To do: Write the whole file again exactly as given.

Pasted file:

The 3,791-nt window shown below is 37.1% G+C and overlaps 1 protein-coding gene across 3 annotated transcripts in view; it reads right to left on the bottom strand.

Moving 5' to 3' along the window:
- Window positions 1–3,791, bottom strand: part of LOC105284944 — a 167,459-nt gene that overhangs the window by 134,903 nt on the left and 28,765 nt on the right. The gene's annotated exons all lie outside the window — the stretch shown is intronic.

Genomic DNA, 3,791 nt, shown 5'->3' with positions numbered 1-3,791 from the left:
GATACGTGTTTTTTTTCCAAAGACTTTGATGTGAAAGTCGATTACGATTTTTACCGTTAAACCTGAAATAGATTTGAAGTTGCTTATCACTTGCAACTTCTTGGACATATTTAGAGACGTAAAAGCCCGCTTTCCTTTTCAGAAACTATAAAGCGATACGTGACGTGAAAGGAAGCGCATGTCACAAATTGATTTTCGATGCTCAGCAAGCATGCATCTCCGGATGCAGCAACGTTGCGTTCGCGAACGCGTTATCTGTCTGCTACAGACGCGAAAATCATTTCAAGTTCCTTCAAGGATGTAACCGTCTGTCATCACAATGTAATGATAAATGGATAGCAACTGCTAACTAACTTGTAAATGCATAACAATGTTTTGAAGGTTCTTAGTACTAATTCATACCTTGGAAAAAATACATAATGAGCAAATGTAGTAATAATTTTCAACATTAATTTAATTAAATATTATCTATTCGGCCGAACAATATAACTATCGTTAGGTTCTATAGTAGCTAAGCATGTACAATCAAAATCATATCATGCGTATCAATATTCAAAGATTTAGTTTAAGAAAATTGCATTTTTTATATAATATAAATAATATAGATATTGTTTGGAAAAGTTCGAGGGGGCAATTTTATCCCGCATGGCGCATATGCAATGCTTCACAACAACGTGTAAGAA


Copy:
The 3,791-nt window shown below is 37.1% G+C and overlaps 1 protein-coding gene across 3 annotated transcripts in view; it reads right to left on the bottom strand.

Moving 5' to 3' along the window:
- Window positions 1–3,791, bottom strand: part of LOC105284944 — a 167,459-nt gene that overhangs the window by 134,903 nt on the left and 28,765 nt on the right. The gene's annotated exons all lie outside the window — the stretch shown is intronic.

Genomic DNA, 3,791 nt, shown 5'->3' with positions numbered 1-3,791 from the left:
GATACGTGTTTTTTTTCCAAAGACTTTGATGTGAAAGTCGATTACGATTTTTACCGTTAAACCTGAAATAGATTTGAAGTTGCTTATCACTTGCAACTTCTTGGACATATTTAGAGACGTAAAAGCCCGCTTTCCTTTTCAGAAACTATAAAGCGATACGTGACGTGAAAGGAAGCGCATGTCACAAATTGATTTTCGATGCTCAGCAAGCATGCATCTCCGGATGCAGCAACGTTGCGTTCGCGAACGCGTTATCTGTCTGCTACAGACGCGAAAATCATTTCAAGTTCCTTCAAGGATGTAACCGTCTGTCATCACAATGTAATGATAAATGGATAGCAACTGCTAACTAACTTGTAAATGCATAACAATGTTTTGAAGGTTCTTAGTACTAATTCATACCTTGGAAAAAATACATAATGAGCAAATGTAGTAATAATTTTCAACATTAATTTAATTAAATATTATCTATTCGGCCGAACAATATAACTATCGTTAGGTTCTATAGTAGCTAAGCATGTACAATCAAAATCATATCATGCGTATCAATATTCAAAGATTTAGTTTAAGAAAATTGCATTTTTTATATAATATAAATAATATAGATATTGTTTGGAAAAGTTCGAGGGGGCAATTTTATCCCGCATGGCGCATATGCAATGCTTCACAACAACGTGTAAGAA